Friday, November 9, 2007

joanna newsom @ walt disney concert hall

I'm secure enough to admit I have a Seinfeld-style girl crush on Joanna Newsom. I'm also a big enough wimp to admit Ys opener "Emily" makes me cry like a baby...every time. Much to the amusement of my mother, who funded this outing as the ultimate mother daughter event, this show was no exception1.

Joanna Newsom at the Walt Disney Concert Hall is the proof that sometimes talent really does rise to the top. Only a year and a half ago, I saw her at The Echo, in a show that included a twenty-minute tuning session (much to Joanna's mortification) and a ten minute, mid-set pause where the sound tech frantically searched for a way to drown out the frequency that was pumping, not lovely live harp music, but Mexican rock through the venue speakers. You've come a long way, baby.

To see Ys preformed live in its entirety is poetry in action. From its gestation period, as played solo at the aforementioned Echo show, to the condensed band version, to Friday’s 29-piece orchestral version, two things are abundantly clear: Joanna is a freaking genius story-teller, and, when creating what's essentially a five movement symphony, Van Dyke Parks is the best wingman in town. Joanna's not just out to play pretty music, she's exploring birth, life, death, and everything in between. The fact that she's been so successful in this exploration at the age of twenty-five is something I will never cease to marvel at and resent.

After taking us through the gut-wrenching, hour-long journey of Ys, Joanna returned to the stage in a short red party dress, neatly symbolizing a shift in mood. Likewise, the music was lighter as she played the linguistically-playful Milk-Eyed Mender. With a voice smoothed by almost three-years of constant touring, the material took on a considerably more sophisticated sheen. Peppered with die hard fans, the audience burst into applause at the beginning of every song as Joanna introduced newly rearranged versions of old favorites "Bridges and Balloons," "Peach Plum Pear," and a country-twinged version of "Inflammatory Writ."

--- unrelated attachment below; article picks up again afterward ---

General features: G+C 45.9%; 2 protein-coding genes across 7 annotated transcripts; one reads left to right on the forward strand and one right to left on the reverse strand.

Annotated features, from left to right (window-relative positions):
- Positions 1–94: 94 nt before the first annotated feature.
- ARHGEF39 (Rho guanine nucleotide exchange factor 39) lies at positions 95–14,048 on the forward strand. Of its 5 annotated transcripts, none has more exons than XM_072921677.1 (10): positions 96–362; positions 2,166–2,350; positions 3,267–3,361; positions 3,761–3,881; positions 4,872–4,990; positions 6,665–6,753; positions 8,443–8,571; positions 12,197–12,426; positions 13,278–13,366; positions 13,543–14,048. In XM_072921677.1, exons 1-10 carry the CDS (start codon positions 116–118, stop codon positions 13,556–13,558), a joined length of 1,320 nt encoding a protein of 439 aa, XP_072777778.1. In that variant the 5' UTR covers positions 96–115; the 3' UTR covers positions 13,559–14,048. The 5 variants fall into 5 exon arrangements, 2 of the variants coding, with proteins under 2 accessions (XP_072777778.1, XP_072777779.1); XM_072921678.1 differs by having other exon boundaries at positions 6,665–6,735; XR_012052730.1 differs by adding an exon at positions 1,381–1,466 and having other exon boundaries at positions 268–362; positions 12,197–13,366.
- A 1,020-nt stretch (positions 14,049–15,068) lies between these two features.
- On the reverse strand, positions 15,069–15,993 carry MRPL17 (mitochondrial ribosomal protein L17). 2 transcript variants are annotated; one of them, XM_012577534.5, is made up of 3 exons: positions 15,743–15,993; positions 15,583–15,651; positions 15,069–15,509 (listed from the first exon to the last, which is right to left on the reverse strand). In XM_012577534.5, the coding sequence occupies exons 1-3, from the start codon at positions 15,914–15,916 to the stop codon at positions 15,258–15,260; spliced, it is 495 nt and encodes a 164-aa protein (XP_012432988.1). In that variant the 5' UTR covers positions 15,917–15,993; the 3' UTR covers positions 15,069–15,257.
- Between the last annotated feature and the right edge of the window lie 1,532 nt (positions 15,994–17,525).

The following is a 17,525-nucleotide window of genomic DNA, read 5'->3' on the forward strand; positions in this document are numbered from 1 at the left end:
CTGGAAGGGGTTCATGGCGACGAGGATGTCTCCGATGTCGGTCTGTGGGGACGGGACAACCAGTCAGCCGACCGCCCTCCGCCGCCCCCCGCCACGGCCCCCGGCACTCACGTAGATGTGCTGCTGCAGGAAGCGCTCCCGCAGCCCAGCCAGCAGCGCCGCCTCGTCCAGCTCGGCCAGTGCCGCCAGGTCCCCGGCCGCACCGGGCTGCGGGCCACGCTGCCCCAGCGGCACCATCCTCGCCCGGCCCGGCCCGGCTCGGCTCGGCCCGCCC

The evening's encore ended with Sadie2 and an, as-of-yet untitled piece. Similar to in length and subject to Ys, the mystery song also recalled some of Milk-Eyed Mender's light-hearted wordplay. Having conquered the worlds of child-like innocence and world-worn beauty, the song hinted at an intriguing marriage of the two, a place where Joanna's muse might take her next. Wherever that next place might be, it's Joanna's ability to turn any concert into an emotional landmark that guarantees that we'll always be there to meet her.

1. No it is not hip to be seen in public with your mother. Do it anyway! She misses you.
2. Thinking it was about her dead dog, Sadie, like Emily, made me cry like a baby...until a show at the El Rey last year when Joanna clarified it was a song "about loving and appreciating people while you still can." While I'd like to say I no longer cry at the thought this song... well that would be an outright lie.

mp3: "Bridges and Balloons (live)" by Joanna Newsom
mp3: "Peach Plum Pear (live)" by Joanna Newsom

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